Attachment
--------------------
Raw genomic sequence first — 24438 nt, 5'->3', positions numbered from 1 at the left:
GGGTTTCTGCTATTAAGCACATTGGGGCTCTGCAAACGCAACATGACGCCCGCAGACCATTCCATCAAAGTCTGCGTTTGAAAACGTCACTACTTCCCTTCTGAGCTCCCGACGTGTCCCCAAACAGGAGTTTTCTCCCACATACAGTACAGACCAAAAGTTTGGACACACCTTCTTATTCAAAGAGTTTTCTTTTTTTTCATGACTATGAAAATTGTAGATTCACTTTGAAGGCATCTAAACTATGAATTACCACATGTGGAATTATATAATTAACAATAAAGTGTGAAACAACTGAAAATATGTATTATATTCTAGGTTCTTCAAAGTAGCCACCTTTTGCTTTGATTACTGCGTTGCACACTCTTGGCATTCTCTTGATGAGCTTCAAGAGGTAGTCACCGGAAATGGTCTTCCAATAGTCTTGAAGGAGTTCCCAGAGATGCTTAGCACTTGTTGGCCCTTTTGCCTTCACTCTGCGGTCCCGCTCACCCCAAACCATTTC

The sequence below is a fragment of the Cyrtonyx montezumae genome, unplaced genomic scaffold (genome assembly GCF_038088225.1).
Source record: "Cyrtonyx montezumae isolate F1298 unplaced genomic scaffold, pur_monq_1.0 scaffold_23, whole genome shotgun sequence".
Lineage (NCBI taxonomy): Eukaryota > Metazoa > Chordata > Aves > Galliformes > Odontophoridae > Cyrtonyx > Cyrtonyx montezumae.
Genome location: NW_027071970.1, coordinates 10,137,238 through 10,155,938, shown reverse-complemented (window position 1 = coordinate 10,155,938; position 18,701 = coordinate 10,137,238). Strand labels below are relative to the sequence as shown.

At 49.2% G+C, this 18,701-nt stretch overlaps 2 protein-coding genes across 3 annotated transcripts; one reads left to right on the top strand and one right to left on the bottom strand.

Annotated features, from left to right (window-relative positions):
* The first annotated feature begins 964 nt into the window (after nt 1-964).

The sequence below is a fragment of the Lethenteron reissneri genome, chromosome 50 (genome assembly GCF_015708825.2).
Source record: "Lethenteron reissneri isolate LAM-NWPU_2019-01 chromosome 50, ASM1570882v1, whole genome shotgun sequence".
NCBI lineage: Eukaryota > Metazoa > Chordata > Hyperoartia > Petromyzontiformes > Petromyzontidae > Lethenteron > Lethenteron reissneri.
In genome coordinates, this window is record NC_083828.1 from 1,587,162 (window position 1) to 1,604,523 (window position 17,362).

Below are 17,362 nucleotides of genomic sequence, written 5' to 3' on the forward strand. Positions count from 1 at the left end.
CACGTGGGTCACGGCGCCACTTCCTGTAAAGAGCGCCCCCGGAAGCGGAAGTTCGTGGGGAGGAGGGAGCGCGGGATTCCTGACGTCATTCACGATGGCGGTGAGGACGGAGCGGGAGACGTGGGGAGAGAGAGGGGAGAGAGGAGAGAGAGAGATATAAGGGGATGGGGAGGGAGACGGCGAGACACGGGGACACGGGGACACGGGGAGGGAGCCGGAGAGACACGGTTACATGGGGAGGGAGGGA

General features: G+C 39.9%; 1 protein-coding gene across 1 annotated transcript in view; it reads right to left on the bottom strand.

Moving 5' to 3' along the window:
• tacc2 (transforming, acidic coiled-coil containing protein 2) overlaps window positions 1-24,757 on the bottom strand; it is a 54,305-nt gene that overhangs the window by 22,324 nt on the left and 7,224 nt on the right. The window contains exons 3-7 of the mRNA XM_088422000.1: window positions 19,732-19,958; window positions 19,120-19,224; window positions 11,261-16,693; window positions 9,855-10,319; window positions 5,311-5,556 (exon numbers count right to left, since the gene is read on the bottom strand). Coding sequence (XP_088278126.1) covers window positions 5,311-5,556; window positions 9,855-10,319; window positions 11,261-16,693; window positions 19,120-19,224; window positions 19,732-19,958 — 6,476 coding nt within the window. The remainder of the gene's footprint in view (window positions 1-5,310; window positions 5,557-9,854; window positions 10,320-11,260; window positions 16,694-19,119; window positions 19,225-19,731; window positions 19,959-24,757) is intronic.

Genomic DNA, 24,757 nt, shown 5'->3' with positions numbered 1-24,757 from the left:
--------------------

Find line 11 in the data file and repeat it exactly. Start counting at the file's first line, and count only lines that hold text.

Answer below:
Source record: "Lethenteron reissneri isolate LAM-NWPU_2019-01 chromosome 50, ASM1570882v1, whole genome shotgun sequence".